View Running Apps & Processes on Mac OS

Keep an eye on your Mac’s performance by viewing all running apps and processes. Learn how to do it easily with these steps.

This guide is about the How to View All Running Apps & Processes in Mac OS X. I will try my best so that you understand this guide very well. I hope you all like this guide How to View All Running Apps & Processes in Mac OS X.

There are several ways to see all the apps or programs running on a Mac, ranging from just seeing the “windowed” apps running in the graphical user interface to even the most vague system-level processes and tasks at the core. From Mac OS. We’ll cover five different ways to view these running applications and processes in Mac OS X, some of which are very user-friendly and applicable to all users, and some are more advanced methods that can be accessed from the command line. Take the time to learn them all, and then you can use the method that best suits your needs.

At a glance: Look at the dock to see running Mac apps

The simplest way to see the apps currently running is to take a look at the Mac OS X dock. If you see a small glowing dot below the app icon, it’s open and running.

See which applications are running in the Mac dock

While there is nothing wrong with using this approach, it is of course a bit limited as it only shows the so-called Windowed applications — that is, applications running in the Mac OS X interface — and it’s also limited in that you can’t interact directly with them. Also, those little glowing indicators are small and not so obvious, and many people don’t notice them at all. Fortunately, there are better ways to see what’s working on your Mac, and also be able to take direct action if you need to quit an app or two.

See All running applications / programs with a mandatory shutdown menu

Click Command + Option + Escape to call the base “Force Quit Applications” window, which can be thought of as a simple Task Manager in Mac OS X. This shows an easy-to-read list of all the active applications running on MacOS X, and what’s shown here is exactly the same as what you see in the dock:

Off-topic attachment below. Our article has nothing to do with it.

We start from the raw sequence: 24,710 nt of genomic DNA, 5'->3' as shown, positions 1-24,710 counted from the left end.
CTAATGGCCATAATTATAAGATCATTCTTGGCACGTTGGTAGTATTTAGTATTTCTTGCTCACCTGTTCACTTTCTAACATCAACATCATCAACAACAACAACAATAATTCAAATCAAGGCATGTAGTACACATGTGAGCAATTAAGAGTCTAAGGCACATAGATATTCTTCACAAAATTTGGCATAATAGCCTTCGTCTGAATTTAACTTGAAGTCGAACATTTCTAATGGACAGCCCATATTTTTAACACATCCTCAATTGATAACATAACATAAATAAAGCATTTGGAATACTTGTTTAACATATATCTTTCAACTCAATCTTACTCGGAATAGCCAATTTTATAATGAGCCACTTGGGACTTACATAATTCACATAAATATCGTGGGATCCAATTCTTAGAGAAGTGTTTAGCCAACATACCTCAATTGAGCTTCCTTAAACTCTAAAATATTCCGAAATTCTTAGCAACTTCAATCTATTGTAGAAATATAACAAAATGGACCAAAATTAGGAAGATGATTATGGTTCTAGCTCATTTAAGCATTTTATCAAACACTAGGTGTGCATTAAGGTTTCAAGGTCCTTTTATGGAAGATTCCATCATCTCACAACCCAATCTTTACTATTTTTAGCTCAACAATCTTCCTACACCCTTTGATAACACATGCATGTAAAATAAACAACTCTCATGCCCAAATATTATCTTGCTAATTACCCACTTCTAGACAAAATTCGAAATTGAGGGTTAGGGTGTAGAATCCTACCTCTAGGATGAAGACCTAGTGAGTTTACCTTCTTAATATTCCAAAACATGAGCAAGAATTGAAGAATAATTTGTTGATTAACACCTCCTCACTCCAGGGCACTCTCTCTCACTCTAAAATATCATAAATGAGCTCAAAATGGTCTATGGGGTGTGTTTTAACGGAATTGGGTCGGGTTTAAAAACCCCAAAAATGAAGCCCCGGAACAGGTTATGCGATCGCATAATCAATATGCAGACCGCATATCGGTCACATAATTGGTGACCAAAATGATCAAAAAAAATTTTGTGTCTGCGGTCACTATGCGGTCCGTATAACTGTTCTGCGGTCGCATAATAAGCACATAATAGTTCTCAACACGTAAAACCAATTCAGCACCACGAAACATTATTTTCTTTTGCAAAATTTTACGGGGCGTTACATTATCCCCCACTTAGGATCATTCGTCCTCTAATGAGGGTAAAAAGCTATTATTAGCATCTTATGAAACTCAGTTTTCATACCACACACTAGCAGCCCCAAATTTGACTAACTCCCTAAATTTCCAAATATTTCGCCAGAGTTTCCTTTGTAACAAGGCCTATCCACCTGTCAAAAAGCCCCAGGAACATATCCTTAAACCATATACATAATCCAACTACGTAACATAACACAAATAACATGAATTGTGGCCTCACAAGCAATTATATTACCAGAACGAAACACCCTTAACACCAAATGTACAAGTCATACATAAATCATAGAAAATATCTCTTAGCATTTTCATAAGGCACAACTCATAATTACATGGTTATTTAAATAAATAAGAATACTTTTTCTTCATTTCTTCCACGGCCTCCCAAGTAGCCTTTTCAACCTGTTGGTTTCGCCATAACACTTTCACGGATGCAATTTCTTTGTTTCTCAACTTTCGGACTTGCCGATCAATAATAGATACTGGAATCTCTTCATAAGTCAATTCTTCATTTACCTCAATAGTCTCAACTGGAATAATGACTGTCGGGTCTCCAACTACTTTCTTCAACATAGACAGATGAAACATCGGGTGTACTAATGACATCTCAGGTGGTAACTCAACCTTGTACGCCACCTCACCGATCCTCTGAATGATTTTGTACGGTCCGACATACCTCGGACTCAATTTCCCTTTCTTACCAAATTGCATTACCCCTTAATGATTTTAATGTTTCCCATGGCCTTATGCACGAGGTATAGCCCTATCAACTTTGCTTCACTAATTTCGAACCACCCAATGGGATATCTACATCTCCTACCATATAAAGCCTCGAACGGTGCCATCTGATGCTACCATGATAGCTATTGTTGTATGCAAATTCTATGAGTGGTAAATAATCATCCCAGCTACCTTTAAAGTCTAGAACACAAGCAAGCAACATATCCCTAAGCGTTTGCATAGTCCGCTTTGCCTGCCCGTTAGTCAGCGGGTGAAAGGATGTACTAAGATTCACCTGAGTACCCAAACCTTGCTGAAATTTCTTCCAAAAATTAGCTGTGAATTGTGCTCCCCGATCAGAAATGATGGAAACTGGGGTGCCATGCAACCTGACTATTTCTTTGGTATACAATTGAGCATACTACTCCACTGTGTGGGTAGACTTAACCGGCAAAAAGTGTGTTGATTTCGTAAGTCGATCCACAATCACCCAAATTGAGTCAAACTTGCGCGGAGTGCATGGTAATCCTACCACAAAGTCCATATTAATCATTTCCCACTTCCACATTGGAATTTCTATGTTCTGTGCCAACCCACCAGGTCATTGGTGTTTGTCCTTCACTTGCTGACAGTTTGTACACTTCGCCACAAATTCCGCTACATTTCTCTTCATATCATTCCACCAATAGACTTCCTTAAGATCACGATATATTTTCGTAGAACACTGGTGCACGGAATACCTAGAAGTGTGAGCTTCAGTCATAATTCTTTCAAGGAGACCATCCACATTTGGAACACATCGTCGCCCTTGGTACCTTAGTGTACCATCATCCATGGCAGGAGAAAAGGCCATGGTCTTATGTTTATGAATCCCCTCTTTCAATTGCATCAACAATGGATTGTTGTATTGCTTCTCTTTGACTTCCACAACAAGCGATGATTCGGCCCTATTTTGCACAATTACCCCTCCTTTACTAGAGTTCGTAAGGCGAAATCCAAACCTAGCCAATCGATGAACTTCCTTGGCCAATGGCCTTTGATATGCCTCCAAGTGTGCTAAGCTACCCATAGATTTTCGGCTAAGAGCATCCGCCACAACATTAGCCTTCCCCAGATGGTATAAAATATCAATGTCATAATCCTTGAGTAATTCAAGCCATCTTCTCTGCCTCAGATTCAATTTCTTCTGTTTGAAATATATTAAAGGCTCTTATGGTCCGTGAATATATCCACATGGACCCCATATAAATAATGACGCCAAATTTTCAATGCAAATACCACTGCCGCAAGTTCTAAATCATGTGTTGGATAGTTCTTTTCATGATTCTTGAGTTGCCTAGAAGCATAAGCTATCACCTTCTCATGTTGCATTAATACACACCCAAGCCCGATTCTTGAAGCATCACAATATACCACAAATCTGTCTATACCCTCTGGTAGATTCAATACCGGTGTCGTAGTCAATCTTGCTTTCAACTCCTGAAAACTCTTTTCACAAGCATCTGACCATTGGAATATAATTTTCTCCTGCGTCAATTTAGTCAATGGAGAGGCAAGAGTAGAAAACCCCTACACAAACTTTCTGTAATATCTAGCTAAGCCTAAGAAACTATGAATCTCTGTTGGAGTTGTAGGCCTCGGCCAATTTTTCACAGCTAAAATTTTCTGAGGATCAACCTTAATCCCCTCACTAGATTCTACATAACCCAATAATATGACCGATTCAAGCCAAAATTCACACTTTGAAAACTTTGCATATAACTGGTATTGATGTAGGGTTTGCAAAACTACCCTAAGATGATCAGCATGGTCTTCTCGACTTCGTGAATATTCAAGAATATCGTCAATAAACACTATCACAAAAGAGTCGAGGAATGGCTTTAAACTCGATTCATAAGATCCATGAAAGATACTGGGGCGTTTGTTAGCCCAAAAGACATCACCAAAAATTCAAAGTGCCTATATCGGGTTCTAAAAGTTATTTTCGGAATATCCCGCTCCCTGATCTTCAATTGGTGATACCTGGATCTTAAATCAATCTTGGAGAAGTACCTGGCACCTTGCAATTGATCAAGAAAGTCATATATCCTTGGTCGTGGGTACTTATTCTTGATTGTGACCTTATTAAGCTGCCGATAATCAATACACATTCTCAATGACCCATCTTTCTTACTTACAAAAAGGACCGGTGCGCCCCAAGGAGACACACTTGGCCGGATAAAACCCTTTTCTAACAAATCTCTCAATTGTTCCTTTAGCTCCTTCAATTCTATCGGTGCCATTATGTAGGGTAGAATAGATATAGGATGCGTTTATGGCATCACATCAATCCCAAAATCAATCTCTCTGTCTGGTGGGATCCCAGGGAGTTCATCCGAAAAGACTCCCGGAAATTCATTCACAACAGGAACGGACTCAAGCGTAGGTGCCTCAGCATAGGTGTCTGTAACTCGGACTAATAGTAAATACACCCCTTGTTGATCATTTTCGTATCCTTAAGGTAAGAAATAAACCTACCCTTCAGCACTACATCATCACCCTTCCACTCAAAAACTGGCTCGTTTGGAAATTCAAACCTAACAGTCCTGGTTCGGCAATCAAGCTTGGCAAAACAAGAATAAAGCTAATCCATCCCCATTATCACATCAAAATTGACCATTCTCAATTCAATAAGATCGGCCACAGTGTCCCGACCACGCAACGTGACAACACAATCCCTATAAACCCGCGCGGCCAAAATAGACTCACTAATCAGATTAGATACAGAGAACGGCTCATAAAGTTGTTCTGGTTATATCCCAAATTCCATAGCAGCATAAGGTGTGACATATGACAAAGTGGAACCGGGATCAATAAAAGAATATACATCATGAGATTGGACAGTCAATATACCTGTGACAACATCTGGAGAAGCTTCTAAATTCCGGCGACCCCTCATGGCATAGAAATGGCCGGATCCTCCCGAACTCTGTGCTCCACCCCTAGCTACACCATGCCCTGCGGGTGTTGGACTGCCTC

Show running applications in the Force Quit menu in Mac OS X.

Regardless of the window name, you can use this to actively view running programs and applications without closing them.

One obvious benefit of the Command + Option + ESC menu is that it allows you to act directly while applications are running, allowing you to force them to quit if they become incorrect or appear in red, meaning they don’t respond or are crashing. This simplified version is quite similar to the “Control + ALT + DELETE” management program that originally existed in the modern world of Windows.

The primary limitation of the Force Quit menu is that, like docking device detectors, it is limited to revealing “windowed applications” that are actively running in Mac OS X, bypassing menu bar items and background applications, for example.

View all running applications and processes with Activity Monitor

The most powerful application and process management utility in the Mac OS X interface, Activity Monitor, is a powerful Task Manager that reveals not only all running and active applications but also all active and passive processes. This includes literally all the functions running on your Mac, including the aforementioned windowed applications and even background applications (those not visible in the Dock or Force Quit menu), menu bar items, system-level processes, processes running under different users, inactive processes, service daemons , literally anything and everything that works as a process in Mac OS X at any level.

The application itself lives / Applications / Utilities /, but it’s also easy to launch via Spotlight by pressing Command + Space and typing “Action” and then the Return key.